I find it very telling that in our story today Jesus refers to Himself at the Second Coming as the “Son of Man”. Even after His resurrection. Even after being exalted to the highest place in heaven. He will one day come back, still being the “Son of Man”. Even though He will be the King of kings and Lord of lords, He will still be human. Jesus’ commitment to lay aside His place in heaven was an eternal commitment. The sacrifice He made has eternal results. He will never be who He was. And He knew all this before He laid aside His place in heaven. Before He came to this earth, He had already counted the cost. He fully knew the sacrifice He was making.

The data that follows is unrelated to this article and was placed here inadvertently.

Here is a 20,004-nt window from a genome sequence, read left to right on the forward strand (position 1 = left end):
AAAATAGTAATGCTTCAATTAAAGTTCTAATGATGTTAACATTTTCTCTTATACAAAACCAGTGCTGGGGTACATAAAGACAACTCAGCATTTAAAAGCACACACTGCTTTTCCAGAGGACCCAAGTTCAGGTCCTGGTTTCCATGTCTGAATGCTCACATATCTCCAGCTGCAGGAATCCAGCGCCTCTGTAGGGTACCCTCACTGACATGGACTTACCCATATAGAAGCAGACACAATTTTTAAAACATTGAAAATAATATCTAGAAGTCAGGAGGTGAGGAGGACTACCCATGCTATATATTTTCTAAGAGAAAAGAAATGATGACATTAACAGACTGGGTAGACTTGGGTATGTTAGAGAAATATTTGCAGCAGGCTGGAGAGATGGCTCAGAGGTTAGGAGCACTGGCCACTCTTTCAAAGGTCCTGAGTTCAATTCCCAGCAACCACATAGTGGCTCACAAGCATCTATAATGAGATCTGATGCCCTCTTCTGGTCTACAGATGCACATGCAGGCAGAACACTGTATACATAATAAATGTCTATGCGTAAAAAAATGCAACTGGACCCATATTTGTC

He wants us to count the cost, too. He wants us to realize that choosing Him comes at a cost. Probably two of the things that we are most loathe to give up our control and pride. We have an inner desire to be in control of our own lives. We don’t like feeling out of control. To let God determine the agenda for my life is hard. To let God lay my self-glory in the dust is not easy. To walk in the path of humility is a cost that Jesus requires. There is no other way. Are we willing to pay the price. Jesus is very clear and candid with us. He gives us an estimate and says, “This is what it will cost you to become My disciple.” Are you willing to pay the cost? Are you willing to say, “Take the world. Just give me Jesus”? If you are, I invite you to stand as we sing our closing hymn of consecration, “Take the World, But Give Me Jesus”.